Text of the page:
Among Kewatec’s customers are different countries’ border patrol, defence forces, fire and rescue services and piloting companies.
– We make durable boats. As a standard, we take it that for example a pilot or tender boat is used 5 to 8 hours a day. It requires transport durability and on the part of passenger boats also “vandal resistance”, says Jens Ahlskog with a smile.
Climate of cooperation
The production of boats has a long tradition in the coastal cities of Ostrobothnia. Sailing boats – the Swan and the Baltic – are produced in the neighbouring municipalities of Kokkola and here, along the harbour of Kokkola, in the MarineGate region, aluminium boats are manufactured in addition to among others small sailing boats, jet-ski’s and yachts.
Same industry companies could compete with each other – at least for skilled labour – but at the west coast, right oppositely, companies are cooperating.
Cooperation helps everyone. We use the same subcontractors, borrow special tools from each other and organise joint exhibition trips. We are not in direct competition, but the companies specialize in different products and geographical areas.
According to Jens Ahlskog, the atmosphere of entrepreneurship in Ostrobothnia is more positive than elsewhere in Finland. Even though the people from Ostrobothnia are applying quite the same rules and in the same economical environment as the other entrepreneurs, they are optimists and see more possibilities than barriers. The threshold to establish a company and to make it grow is not too high.
– Here, we maybe dare to take more risks. It is not always based on knowledge, but on instinct. But if the risks are not taken, it may cause the biggest losses.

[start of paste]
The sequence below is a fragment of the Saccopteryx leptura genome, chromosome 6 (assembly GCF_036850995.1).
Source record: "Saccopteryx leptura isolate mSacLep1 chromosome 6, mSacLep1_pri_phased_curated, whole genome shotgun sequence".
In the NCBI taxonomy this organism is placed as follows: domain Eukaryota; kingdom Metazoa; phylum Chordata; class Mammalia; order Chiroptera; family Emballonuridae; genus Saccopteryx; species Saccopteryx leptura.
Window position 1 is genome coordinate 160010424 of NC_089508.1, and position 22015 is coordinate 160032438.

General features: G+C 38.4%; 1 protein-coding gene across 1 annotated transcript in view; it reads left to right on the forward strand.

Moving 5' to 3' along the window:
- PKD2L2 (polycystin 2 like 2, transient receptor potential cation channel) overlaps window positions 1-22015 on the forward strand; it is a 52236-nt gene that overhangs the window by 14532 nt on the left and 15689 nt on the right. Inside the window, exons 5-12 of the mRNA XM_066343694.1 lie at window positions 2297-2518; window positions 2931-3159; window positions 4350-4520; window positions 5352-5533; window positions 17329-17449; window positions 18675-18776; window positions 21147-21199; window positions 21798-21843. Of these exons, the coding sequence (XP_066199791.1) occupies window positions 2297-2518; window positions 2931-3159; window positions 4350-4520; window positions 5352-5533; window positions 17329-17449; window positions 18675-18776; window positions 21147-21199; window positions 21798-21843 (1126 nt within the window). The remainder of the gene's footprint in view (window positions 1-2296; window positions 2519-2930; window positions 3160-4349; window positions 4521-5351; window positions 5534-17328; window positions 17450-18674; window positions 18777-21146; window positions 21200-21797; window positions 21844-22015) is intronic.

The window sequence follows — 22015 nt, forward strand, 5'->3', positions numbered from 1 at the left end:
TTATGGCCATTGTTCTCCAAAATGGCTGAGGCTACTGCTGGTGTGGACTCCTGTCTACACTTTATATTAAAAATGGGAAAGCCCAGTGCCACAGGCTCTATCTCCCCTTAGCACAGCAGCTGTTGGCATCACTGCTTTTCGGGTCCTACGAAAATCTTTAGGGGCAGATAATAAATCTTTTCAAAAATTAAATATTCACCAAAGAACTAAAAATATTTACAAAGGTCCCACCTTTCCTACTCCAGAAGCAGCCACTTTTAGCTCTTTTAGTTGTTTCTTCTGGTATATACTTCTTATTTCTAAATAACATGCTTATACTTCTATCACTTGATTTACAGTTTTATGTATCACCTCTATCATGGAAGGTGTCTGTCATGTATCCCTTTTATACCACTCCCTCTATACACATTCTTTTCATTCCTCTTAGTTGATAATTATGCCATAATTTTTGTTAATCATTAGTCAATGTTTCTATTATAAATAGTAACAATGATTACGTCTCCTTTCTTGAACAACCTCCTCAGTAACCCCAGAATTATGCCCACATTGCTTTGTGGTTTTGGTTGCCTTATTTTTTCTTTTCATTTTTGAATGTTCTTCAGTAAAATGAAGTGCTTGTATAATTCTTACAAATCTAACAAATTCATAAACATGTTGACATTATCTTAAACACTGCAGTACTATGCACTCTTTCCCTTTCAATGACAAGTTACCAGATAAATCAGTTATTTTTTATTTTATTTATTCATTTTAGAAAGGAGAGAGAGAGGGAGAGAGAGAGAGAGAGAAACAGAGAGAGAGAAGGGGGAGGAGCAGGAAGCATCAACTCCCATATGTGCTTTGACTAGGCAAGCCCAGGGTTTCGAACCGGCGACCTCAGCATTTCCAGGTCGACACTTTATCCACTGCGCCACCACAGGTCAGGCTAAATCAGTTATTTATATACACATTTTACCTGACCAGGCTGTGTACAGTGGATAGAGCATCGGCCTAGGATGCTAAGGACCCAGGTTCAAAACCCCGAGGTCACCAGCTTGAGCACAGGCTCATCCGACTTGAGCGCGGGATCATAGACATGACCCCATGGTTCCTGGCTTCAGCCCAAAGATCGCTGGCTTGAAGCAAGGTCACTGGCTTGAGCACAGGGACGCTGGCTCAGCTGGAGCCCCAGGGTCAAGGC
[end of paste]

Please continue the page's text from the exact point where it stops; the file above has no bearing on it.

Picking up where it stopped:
There are risks involved in the production of boats – both physical and business risks. At this moment, aluminium is being welded in the assembly hall, so fire equipment and knowledge must be in condition. The workforce participates in the development of safety at the workplace through initiatives and proposals for improvement. The operation is being developed and risky places are being eliminated continuously.
– We have close cooperation with the local representatives of insurance company Fennia. We have open conversations and get support from them for the operation development.
The most important business risk is Kewatec’s high dependence on the public sector procurement. About 70% of the company’s turn-over comes from the state, commune and other dependent sources of the public sector, such as, for example, pilot companies.
– We have tried to manage the risks by directing our offers towards companies and private persons. We are, however, very specialised, we do not try to just reach any possible consumer whatsoever.
Lunch box of success
The new phase in the story of Kewatec started last year, when it founded a joint venture in the province of Shangdong, China. The local company is Conglin Group, with which one has started to manufacture aluminium boats for the Chinese markets, based on the Finnish technology and models.
– Conglin is a world class manufacturer of aluminium products through which we get valuable aluminium know-how.
– Know-how is our competitive factor and it means the way we plan the ships and lead the projects. Luckily, the change of the workforce has been small. People get on well at our company, because we listen to the people’s hopes and we take care of their job satisfaction.
The second challenge relates to the continuous development of products and the ensuring of high quality.
– The world is changing and with it the requirements for our products. Especially in the future, the official boats are required to be environment-friendly and energy and resource effective. We need continuously to develop and innovate something new.
The quality of work has an important meaning for the success of a deal, because this deal in general contains only one boat and the option of several. If the customer is satisfied, he will order more.
• domiciled in Kokkola
• founded in 1998
• founder of the company and chairman of the board: Karl-Erik Wargh
• managing director: Jens Ahlskog
• turn-over :7.8 million euro
• staff : 50
Text: Jarno Forssell
Picture: Esko Keski-Vähälä